Stadium Seats Cost As Much As Some Homes
RENEE MONTAGNE, host:
Of all the exotic mortgages we've been hearing about recently, here's another one. It's for a premier seat at a college football game.
From Lawrence, Kansas, Kansas Public Radio's Greg Echlin explains how it works.
GREG ECHLIN: Two seasons ago, after a victory in the Orange Bowl, the Kansas Jayhawks football team finished 12-1, their best record in history.
(Soundbite of cheering fans)
Unidentified Man: Great day to be a Jayhawk. Great day to be a Jayhawk.
ECHLIN: Since then, average attendance at KU games has never been higher. Last year's average surpassed the 50,000 seat capacity. But when the season moves into the chilly months, even some of the most die-hard fans turn a cold shoulder on the outdoor elements. So, for next season, in addition to the suites on the west side, a new Gridiron Club will be built on the east side. With what is termed equity seat rights, an investor will have the option of watching the game outside or ducking inside a luxury suite with the touch and feel of a living room.
Mr. JIM MARCHIONY (Director, Associate Athletics Director): It is all the comforts of home.
ECHLIN: That's associate athletics director, Jim Marchiony.
Mr. MARCHIONY: If you get hungry, you just go inside and grab something to eat; and it's what we think, the perfect way to enjoy a game.
ECHLIN: But with the cost rivaling that of buying a house. A 30-year membership to the Gridiron Club will run more than $100,000, plus there's an annual administrative fee, the equivalent of interest. A Gridiron Club member will have the option, though, of possibly selling the seat at a higher rate years later. The concept has been actively marketed by Stadium Capital Financing, a financial group based in Chicago. The push for commitments at the University of Kansas started just this week. At the University of California in Berkeley, it's been underway since January.
Ms. SANDY BARBOUR (Director, Athletics, University of California, Berkeley): And here we have the - our campaign center, if you will, and�
ECHLIN: Sandy Barbour, athletics director here at Cal Berkeley, is inside the basketball arena, where there's a display of Cal's football future.
Ms. BARBOUR: I know I'm not objective, but it's the most beautiful place in all of America to play college football. And the model here, as we enter the campaign center, shows you a fully renovated, fully retrofitted, seismically upgraded California Memorial Stadium and Student Athlete High Performance Center.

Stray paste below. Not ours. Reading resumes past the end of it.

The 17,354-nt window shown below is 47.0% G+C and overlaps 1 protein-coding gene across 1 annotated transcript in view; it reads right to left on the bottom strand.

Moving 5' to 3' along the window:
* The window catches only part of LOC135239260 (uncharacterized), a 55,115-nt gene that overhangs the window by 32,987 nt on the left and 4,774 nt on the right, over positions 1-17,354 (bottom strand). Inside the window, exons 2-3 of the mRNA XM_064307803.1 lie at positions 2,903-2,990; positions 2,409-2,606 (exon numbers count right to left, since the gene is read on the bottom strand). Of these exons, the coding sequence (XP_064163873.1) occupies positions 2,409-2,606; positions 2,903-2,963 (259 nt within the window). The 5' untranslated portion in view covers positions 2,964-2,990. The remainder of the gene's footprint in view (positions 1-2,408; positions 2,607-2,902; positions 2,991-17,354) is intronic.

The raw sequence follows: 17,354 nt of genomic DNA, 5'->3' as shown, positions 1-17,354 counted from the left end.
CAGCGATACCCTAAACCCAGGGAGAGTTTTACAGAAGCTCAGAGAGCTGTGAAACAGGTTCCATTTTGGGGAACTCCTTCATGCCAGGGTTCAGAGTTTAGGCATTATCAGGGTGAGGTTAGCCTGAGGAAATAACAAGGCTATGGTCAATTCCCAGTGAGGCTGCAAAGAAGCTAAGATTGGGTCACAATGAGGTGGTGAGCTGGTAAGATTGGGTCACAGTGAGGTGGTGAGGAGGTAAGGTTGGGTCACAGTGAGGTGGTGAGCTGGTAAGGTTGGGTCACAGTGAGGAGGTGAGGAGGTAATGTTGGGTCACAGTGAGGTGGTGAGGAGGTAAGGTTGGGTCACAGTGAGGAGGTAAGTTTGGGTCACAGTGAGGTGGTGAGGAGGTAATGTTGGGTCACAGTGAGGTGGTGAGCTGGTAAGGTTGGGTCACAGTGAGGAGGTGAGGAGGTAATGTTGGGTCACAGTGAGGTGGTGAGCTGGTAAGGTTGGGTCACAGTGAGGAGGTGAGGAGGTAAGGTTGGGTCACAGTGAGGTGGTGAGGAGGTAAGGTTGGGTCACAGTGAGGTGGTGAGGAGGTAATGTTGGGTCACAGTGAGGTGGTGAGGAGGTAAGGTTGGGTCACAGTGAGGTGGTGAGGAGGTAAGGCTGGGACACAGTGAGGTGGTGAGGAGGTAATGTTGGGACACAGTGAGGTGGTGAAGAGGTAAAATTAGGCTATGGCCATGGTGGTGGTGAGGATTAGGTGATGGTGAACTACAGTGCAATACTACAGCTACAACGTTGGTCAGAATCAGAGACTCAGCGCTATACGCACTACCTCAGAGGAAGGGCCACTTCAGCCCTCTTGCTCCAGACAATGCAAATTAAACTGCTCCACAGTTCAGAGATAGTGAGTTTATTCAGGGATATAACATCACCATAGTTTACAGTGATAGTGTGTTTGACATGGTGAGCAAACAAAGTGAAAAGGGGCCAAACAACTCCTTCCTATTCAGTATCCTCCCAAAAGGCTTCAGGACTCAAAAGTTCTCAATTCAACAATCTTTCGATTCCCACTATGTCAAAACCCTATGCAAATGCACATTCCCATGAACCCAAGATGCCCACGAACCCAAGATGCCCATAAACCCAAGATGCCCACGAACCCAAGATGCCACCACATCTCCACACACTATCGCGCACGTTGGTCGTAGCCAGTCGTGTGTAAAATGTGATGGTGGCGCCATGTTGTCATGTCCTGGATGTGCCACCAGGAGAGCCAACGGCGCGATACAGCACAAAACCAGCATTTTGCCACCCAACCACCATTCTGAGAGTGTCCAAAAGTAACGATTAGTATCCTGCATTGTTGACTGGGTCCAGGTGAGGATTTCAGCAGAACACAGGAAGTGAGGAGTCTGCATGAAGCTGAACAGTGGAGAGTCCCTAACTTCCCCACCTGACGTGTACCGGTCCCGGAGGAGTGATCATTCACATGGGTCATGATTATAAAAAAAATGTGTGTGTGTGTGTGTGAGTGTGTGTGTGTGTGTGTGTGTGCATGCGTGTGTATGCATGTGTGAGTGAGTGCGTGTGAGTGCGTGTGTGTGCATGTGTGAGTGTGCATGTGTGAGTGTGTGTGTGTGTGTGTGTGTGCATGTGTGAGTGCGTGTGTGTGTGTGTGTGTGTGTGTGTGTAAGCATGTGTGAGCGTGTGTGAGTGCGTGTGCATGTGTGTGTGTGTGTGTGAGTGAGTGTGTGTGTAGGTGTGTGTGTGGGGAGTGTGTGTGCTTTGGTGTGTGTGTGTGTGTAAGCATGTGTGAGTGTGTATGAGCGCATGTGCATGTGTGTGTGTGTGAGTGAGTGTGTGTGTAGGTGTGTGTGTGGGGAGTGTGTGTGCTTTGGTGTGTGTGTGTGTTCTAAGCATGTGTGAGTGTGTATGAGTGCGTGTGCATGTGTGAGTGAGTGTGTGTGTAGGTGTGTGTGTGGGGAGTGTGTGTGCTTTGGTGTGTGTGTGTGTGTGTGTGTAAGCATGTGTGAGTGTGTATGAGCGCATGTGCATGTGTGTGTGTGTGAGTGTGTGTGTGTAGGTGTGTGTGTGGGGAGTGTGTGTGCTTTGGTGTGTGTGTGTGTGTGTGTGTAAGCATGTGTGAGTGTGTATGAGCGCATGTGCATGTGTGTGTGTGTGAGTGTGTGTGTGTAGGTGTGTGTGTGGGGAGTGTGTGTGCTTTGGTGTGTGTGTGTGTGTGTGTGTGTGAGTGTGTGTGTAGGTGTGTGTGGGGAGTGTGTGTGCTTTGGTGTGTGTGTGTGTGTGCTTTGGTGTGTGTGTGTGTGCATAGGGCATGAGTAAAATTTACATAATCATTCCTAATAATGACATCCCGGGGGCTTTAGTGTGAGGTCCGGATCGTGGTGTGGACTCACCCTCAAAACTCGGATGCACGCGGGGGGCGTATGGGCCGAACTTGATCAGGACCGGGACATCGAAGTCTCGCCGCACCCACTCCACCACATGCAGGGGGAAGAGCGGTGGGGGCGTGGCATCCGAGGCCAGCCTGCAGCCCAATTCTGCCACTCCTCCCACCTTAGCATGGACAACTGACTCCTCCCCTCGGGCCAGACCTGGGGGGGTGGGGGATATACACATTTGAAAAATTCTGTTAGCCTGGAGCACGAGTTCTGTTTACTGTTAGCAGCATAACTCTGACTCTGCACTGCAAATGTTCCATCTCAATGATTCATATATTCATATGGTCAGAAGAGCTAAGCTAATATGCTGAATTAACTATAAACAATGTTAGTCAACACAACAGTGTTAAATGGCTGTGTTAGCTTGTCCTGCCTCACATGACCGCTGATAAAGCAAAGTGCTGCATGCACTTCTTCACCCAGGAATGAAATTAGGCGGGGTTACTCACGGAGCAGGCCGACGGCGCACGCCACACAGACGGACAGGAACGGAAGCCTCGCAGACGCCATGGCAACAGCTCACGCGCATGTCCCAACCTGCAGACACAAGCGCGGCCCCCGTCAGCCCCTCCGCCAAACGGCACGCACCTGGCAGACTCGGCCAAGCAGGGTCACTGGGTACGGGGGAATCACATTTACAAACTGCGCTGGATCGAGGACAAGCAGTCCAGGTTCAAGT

ECHLIN: Cal already has financial commitments for 2100 of the 3000 seats in that section, that totals a whopping $170 million. Among those buying into it is Bill Osfall(ph), a retired chief financial officer in the health and consumer products industry.
Mr. BILL OSFALL: It's been brokered together and they've taken it to market at a time when interest rates are a very favorable. So, I think it makes good financial sense, as a financial guy, it makes good financial sense.
ECHLIN: If the team on the field has a losing season, the value could decline but Bill Osfall, who graduated from Cal in the early �60s, says he's not concerned that will happen.
Mr. OSFALL: Over those 50 years, we've had many more losing seasons that we've had winning seasons. So, I've been there and done that.
(Soundbite of laughter)
Mr. OSWALD: Frankly, I'm close to 70 and we look at this as doing something that is going to benefit people after us in any event.
ECHLIN: Before the Jayhawks' last home game in Lawrence, there were plenty of hotdogs on the open grills. That's where the tailgating Jayhawks' fans were still forming their opinions about the Gridiron Club. Mike Boyd(ph) grew up and still lives in Lawrence. As a donor, he has paid for one of the prime tailgating spots on the stadium's east side. But when asked about investing into the Gridiron Club, Boyd says his chances of buying a membership are slim.
Mr. MIKE BOYD: No, that would be two or three of my retirements to do that.
(Soundbite of laughter)
ECHLIN: For those who do choose to invest, boosters insist there will be no place like a home game.
For NPR News, I'm Greg Echlin, in Lawrence, Kansas.
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